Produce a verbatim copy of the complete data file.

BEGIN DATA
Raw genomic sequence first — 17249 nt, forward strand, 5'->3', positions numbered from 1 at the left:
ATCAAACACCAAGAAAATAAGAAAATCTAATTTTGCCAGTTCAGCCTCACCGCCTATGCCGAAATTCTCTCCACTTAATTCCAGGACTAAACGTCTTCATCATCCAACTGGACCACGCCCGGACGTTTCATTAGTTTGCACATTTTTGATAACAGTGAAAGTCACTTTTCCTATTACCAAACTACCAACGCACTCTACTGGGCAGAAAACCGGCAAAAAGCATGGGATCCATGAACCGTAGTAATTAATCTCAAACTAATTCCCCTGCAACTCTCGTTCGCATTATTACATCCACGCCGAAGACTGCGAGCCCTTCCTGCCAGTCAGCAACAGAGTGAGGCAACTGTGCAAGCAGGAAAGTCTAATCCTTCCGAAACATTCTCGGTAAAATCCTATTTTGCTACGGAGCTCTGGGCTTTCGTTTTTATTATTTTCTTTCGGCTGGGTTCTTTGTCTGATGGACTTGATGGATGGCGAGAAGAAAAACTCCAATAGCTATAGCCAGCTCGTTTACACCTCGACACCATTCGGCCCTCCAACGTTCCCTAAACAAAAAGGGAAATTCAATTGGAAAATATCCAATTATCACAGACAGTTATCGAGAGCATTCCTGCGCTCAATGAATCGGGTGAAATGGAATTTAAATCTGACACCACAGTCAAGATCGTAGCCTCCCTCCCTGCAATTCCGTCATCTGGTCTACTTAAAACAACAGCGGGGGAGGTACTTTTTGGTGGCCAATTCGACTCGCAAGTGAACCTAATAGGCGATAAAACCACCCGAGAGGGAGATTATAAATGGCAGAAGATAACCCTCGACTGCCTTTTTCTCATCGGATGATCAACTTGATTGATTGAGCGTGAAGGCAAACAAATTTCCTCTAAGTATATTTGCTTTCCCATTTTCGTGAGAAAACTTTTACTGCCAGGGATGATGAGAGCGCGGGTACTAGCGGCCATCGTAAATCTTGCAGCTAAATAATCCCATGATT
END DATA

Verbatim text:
Raw genomic sequence first — 17249 nt, forward strand, 5'->3', positions numbered from 1 at the left:
ATCAAACACCAAGAAAATAAGAAAATCTAATTTTGCCAGTTCAGCCTCACCGCCTATGCCGAAATTCTCTCCACTTAATTCCAGGACTAAACGTCTTCATCATCCAACTGGACCACGCCCGGACGTTTCATTAGTTTGCACATTTTTGATAACAGTGAAAGTCACTTTTCCTATTACCAAACTACCAACGCACTCTACTGGGCAGAAAACCGGCAAAAAGCATGGGATCCATGAACCGTAGTAATTAATCTCAAACTAATTCCCCTGCAACTCTCGTTCGCATTATTACATCCACGCCGAAGACTGCGAGCCCTTCCTGCCAGTCAGCAACAGAGTGAGGCAACTGTGCAAGCAGGAAAGTCTAATCCTTCCGAAACATTCTCGGTAAAATCCTATTTTGCTACGGAGCTCTGGGCTTTCGTTTTTATTATTTTCTTTCGGCTGGGTTCTTTGTCTGATGGACTTGATGGATGGCGAGAAGAAAAACTCCAATAGCTATAGCCAGCTCGTTTACACCTCGACACCATTCGGCCCTCCAACGTTCCCTAAACAAAAAGGGAAATTCAATTGGAAAATATCCAATTATCACAGACAGTTATCGAGAGCATTCCTGCGCTCAATGAATCGGGTGAAATGGAATTTAAATCTGACACCACAGTCAAGATCGTAGCCTCCCTCCCTGCAATTCCGTCATCTGGTCTACTTAAAACAACAGCGGGGGAGGTACTTTTTGGTGGCCAATTCGACTCGCAAGTGAACCTAATAGGCGATAAAACCACCCGAGAGGGAGATTATAAATGGCAGAAGATAACCCTCGACTGCCTTTTTCTCATCGGATGATCAACTTGATTGATTGAGCGTGAAGGCAAACAAATTTCCTCTAAGTATATTTGCTTTCCCATTTTCGTGAGAAAACTTTTACTGCCAGGGATGATGAGAGCGCGGGTACTAGCGGCCATCGTAAATCTTGCAGCTAAATAATCCCATGATT